Philanthropist Julian Price returned to his native North Carolina in 1989 and quickly joined ongoing efforts to preserve the beauty, history, and livability of downtown Asheville, including the storefronts on Pack Square. Photography courtesy of BUNCOMBE COUNTY SPECIAL COLLECTIONS, PACK MEMORIAL LIBRARY, ASHEVILLE, NC
City officials float a plan to raze 11 blocks of the old downtown and build another enclosed mall. John Lantzius is among the first to resist such demolition. He and his sister Dawn are deeply engaged in renovating old properties. Wayne Caldwell, a businessman and writer, and Roger McGuire, a former advertising executive, also share a vision of Asheville’s future that doesn’t include bulldozing the historic downtown core. Whalen partners with Julian Price, who invests $15 million in Asheville’s downtown. A new creative economy burgeons, attracting artists and musicians.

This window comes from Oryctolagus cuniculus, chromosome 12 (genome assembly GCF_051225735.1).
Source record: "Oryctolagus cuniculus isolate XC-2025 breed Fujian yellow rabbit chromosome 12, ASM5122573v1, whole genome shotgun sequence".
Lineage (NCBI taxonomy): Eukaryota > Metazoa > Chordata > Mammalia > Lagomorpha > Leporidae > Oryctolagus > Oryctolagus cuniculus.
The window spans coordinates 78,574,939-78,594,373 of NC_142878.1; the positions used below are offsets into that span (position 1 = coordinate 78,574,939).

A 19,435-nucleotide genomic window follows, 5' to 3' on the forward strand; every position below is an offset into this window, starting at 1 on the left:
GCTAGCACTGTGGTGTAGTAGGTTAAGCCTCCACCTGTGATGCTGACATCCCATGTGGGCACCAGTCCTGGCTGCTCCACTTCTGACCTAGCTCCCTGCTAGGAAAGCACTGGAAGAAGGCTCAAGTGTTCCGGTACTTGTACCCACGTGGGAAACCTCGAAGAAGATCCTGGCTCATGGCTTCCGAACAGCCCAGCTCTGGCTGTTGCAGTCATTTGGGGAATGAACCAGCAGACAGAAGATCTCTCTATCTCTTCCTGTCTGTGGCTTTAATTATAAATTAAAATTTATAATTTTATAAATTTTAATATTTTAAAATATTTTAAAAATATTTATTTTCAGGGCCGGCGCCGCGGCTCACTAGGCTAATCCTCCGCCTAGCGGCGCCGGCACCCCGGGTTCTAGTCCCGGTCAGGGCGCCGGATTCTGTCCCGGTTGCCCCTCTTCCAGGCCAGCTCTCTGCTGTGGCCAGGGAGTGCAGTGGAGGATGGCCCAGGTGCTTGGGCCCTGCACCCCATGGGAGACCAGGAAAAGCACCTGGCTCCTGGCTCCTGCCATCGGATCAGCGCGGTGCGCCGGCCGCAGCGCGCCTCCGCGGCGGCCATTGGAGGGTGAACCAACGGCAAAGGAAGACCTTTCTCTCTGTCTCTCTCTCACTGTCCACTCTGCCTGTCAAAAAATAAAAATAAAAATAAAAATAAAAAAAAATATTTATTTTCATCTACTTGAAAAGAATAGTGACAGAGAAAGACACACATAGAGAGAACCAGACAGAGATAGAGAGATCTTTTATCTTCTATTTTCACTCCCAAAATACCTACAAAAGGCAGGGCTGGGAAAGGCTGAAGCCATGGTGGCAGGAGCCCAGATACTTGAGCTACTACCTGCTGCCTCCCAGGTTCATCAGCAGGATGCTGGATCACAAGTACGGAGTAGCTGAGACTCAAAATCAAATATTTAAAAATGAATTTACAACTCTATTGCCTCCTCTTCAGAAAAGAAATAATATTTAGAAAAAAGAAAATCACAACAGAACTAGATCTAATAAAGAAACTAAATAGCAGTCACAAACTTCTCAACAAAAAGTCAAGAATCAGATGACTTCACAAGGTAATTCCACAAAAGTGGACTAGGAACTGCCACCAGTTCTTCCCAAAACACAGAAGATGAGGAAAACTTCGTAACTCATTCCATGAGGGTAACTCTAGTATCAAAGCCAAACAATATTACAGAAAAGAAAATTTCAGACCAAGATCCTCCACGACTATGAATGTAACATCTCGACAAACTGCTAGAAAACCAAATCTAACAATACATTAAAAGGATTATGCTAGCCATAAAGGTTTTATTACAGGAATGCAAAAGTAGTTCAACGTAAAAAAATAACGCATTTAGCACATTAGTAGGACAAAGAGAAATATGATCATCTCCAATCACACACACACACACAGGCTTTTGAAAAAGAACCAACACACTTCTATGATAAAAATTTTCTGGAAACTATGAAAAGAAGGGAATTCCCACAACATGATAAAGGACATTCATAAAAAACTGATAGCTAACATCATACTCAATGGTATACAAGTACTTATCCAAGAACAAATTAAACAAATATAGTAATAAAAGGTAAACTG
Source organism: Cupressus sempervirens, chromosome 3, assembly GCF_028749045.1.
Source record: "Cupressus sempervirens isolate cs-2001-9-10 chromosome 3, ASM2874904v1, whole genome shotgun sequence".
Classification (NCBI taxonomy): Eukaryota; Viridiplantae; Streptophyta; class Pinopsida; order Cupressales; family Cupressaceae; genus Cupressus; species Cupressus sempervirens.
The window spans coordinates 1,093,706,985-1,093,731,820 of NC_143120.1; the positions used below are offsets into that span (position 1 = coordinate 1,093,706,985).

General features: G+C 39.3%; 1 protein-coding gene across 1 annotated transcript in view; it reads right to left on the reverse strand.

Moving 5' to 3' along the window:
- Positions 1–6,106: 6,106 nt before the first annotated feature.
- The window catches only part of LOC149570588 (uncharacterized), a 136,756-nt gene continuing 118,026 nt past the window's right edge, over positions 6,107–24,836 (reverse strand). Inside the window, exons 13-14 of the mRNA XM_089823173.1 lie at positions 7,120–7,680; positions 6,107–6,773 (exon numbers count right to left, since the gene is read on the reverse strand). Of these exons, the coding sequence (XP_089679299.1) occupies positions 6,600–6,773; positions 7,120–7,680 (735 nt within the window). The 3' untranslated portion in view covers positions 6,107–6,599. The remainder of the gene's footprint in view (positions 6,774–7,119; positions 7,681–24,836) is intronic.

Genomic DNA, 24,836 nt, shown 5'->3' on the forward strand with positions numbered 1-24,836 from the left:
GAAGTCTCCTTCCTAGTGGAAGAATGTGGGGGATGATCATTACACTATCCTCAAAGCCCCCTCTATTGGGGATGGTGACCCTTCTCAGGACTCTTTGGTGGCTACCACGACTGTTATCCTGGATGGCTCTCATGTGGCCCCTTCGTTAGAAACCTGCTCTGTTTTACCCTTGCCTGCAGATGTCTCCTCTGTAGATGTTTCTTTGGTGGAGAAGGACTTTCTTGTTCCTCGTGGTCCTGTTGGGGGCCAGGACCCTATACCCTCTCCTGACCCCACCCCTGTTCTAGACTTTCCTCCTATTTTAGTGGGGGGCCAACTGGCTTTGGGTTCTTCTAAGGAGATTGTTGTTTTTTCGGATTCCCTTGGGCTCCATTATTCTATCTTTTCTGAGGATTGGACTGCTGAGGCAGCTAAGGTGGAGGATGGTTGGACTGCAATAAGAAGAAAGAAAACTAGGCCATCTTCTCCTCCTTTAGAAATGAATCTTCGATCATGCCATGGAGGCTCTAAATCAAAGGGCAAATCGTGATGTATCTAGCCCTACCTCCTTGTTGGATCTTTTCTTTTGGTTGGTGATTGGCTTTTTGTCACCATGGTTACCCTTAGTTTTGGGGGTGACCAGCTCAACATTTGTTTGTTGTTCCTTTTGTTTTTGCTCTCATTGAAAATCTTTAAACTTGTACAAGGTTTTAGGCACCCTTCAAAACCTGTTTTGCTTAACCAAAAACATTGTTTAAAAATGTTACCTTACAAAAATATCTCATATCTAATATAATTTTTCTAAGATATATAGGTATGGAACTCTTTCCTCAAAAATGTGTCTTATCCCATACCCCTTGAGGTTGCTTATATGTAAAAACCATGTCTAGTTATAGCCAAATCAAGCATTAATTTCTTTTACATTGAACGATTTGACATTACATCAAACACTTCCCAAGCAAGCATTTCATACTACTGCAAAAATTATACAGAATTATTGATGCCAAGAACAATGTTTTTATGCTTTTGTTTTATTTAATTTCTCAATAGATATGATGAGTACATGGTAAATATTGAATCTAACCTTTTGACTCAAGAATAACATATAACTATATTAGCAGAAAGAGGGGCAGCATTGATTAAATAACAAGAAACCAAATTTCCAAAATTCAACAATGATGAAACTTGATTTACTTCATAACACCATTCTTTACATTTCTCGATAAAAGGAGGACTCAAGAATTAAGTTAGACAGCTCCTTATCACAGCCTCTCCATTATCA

Other North Carolinians reach for glory in a variety of ways. As a high school sophomore in Wilmington, Michael Jordan didn’t make the varsity basketball team — not tall enough, according to his coach, Clifton “Pop” Herring — but he persevered, making the varsity squad as a junior. He begins the decade playing for UNC Chapel Hill, and in the McDonald’s All American Game scores 30 points — a record. One year later, he sinks the game-winning basket against Georgetown to lead his team to the NCAA Championship.
Michael Jordan got his start at UNC Chapel Hill in the 1980s. Photography courtesy of JERRY WACHTER/SPORTS IMAGERY/GETTY IMAGES SPORT CLASSIC/GETTY IMAGES
In 1984, he turns pro, but before joining the Chicago Bulls, he scores 137 points in eight games at the Los Angeles Summer Olympics, including 20 points in a final game against Spain for the gold medal. He soon establishes himself as the premier player in the NBA.